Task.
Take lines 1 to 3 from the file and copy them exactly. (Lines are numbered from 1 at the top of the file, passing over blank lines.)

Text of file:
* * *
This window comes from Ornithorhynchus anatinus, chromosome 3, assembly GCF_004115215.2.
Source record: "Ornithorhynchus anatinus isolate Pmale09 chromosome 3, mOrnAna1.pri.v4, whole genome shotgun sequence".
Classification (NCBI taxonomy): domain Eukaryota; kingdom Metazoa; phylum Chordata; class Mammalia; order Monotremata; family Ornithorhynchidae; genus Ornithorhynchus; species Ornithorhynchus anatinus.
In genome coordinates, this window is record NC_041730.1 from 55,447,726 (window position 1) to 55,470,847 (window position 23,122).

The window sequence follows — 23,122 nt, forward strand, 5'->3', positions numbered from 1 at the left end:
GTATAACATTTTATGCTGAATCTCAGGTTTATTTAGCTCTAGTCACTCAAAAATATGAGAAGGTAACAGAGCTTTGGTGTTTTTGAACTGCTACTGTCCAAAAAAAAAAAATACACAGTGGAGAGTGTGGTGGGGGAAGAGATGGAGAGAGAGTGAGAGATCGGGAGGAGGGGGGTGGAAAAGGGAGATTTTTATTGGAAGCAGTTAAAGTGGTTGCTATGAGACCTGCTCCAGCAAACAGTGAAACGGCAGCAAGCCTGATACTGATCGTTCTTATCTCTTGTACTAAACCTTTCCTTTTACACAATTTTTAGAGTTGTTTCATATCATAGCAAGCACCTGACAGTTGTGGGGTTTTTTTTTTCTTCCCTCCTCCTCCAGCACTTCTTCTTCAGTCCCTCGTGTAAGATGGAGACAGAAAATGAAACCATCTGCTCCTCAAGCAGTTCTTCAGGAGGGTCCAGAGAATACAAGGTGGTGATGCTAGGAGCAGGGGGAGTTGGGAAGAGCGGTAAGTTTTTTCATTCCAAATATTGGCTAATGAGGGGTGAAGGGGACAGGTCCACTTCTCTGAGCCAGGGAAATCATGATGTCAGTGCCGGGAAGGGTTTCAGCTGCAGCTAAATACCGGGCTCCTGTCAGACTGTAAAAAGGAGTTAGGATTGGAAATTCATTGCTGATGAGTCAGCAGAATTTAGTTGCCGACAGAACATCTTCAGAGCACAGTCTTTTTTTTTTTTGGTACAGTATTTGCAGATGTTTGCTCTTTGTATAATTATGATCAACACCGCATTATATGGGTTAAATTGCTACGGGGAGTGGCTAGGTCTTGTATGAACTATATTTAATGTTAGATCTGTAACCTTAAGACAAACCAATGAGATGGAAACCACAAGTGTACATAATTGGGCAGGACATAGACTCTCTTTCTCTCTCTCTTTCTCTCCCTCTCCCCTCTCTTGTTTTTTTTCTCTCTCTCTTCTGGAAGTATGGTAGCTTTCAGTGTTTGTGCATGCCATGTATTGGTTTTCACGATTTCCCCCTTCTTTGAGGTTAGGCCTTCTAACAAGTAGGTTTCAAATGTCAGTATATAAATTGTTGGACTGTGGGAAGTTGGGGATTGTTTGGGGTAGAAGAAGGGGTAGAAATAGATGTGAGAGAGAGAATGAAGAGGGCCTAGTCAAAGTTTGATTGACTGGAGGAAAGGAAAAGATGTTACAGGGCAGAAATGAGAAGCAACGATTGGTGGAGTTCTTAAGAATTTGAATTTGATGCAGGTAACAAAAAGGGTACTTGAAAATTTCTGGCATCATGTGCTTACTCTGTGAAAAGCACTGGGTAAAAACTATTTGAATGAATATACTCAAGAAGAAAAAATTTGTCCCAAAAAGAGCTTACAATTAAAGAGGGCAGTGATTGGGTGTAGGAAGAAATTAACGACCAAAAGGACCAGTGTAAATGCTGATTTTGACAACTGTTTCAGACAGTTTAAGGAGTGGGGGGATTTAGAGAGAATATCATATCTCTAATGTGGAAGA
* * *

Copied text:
This window comes from Ornithorhynchus anatinus, chromosome 3, assembly GCF_004115215.2.
Source record: "Ornithorhynchus anatinus isolate Pmale09 chromosome 3, mOrnAna1.pri.v4, whole genome shotgun sequence".
Classification (NCBI taxonomy): domain Eukaryota; kingdom Metazoa; phylum Chordata; class Mammalia; order Monotremata; family Ornithorhynchidae; genus Ornithorhynchus; species Ornithorhynchus anatinus.